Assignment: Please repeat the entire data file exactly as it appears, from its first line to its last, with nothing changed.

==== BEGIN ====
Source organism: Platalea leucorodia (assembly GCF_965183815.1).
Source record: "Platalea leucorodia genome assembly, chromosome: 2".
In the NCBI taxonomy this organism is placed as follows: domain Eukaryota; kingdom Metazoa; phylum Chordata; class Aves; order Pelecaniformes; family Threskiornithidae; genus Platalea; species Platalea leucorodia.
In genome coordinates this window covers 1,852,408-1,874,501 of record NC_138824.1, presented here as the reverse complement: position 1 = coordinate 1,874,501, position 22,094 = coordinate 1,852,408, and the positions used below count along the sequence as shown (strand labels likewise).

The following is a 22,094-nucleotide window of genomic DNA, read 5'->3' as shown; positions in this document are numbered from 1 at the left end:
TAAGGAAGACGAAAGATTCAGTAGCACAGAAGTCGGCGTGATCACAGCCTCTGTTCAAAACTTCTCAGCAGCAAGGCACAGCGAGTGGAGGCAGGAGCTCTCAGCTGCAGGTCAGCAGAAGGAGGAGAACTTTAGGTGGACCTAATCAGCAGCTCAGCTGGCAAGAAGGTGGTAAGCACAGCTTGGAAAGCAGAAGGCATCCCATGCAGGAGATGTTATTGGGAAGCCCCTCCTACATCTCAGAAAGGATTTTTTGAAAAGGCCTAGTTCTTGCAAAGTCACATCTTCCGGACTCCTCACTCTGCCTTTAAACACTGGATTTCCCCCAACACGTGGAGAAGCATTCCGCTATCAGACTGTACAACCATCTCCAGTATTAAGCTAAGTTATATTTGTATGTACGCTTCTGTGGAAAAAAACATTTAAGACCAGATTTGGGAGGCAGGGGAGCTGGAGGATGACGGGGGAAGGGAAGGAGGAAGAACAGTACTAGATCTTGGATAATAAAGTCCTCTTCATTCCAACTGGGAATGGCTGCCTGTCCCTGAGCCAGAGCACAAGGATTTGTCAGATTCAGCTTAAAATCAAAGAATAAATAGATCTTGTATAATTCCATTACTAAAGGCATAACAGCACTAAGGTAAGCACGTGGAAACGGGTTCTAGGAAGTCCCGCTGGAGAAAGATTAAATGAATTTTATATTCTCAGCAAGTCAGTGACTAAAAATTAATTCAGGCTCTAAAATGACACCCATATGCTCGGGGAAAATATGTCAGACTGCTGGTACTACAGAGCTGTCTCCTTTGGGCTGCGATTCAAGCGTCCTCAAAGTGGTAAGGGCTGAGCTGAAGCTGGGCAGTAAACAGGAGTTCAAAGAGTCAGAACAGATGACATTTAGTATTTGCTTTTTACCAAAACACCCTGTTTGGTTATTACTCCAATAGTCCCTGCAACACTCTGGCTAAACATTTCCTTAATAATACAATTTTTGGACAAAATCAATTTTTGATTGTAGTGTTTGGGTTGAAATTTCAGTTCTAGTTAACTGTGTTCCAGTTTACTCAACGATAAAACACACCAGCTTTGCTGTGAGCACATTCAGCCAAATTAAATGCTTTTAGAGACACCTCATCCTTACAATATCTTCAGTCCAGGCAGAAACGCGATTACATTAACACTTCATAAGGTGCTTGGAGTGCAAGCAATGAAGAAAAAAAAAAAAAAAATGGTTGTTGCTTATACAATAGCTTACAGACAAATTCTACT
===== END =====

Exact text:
Source organism: Platalea leucorodia (assembly GCF_965183815.1).
Source record: "Platalea leucorodia genome assembly, chromosome: 2".
In the NCBI taxonomy this organism is placed as follows: domain Eukaryota; kingdom Metazoa; phylum Chordata; class Aves; order Pelecaniformes; family Threskiornithidae; genus Platalea; species Platalea leucorodia.
In genome coordinates this window covers 1,852,408-1,874,501 of record NC_138824.1, presented here as the reverse complement: position 1 = coordinate 1,874,501, position 22,094 = coordinate 1,852,408, and the positions used below count along the sequence as shown (strand labels likewise).

The following is a 22,094-nucleotide window of genomic DNA, read 5'->3' as shown; positions in this document are numbered from 1 at the left end:
TAAGGAAGACGAAAGATTCAGTAGCACAGAAGTCGGCGTGATCACAGCCTCTGTTCAAAACTTCTCAGCAGCAAGGCACAGCGAGTGGAGGCAGGAGCTCTCAGCTGCAGGTCAGCAGAAGGAGGAGAACTTTAGGTGGACCTAATCAGCAGCTCAGCTGGCAAGAAGGTGGTAAGCACAGCTTGGAAAGCAGAAGGCATCCCATGCAGGAGATGTTATTGGGAAGCCCCTCCTACATCTCAGAAAGGATTTTTTGAAAAGGCCTAGTTCTTGCAAAGTCACATCTTCCGGACTCCTCACTCTGCCTTTAAACACTGGATTTCCCCCAACACGTGGAGAAGCATTCCGCTATCAGACTGTACAACCATCTCCAGTATTAAGCTAAGTTATATTTGTATGTACGCTTCTGTGGAAAAAAACATTTAAGACCAGATTTGGGAGGCAGGGGAGCTGGAGGATGACGGGGGAAGGGAAGGAGGAAGAACAGTACTAGATCTTGGATAATAAAGTCCTCTTCATTCCAACTGGGAATGGCTGCCTGTCCCTGAGCCAGAGCACAAGGATTTGTCAGATTCAGCTTAAAATCAAAGAATAAATAGATCTTGTATAATTCCATTACTAAAGGCATAACAGCACTAAGGTAAGCACGTGGAAACGGGTTCTAGGAAGTCCCGCTGGAGAAAGATTAAATGAATTTTATATTCTCAGCAAGTCAGTGACTAAAAATTAATTCAGGCTCTAAAATGACACCCATATGCTCGGGGAAAATATGTCAGACTGCTGGTACTACAGAGCTGTCTCCTTTGGGCTGCGATTCAAGCGTCCTCAAAGTGGTAAGGGCTGAGCTGAAGCTGGGCAGTAAACAGGAGTTCAAAGAGTCAGAACAGATGACATTTAGTATTTGCTTTTTACCAAAACACCCTGTTTGGTTATTACTCCAATAGTCCCTGCAACACTCTGGCTAAACATTTCCTTAATAATACAATTTTTGGACAAAATCAATTTTTGATTGTAGTGTTTGGGTTGAAATTTCAGTTCTAGTTAACTGTGTTCCAGTTTACTCAACGATAAAACACACCAGCTTTGCTGTGAGCACATTCAGCCAAATTAAATGCTTTTAGAGACACCTCATCCTTACAATATCTTCAGTCCAGGCAGAAACGCGATTACATTAACACTTCATAAGGTGCTTGGAGTGCAAGCAATGAAGAAAAAAAAAAAAAAAATGGTTGTTGCTTATACAATAGCTTACAGACAAATTCTACT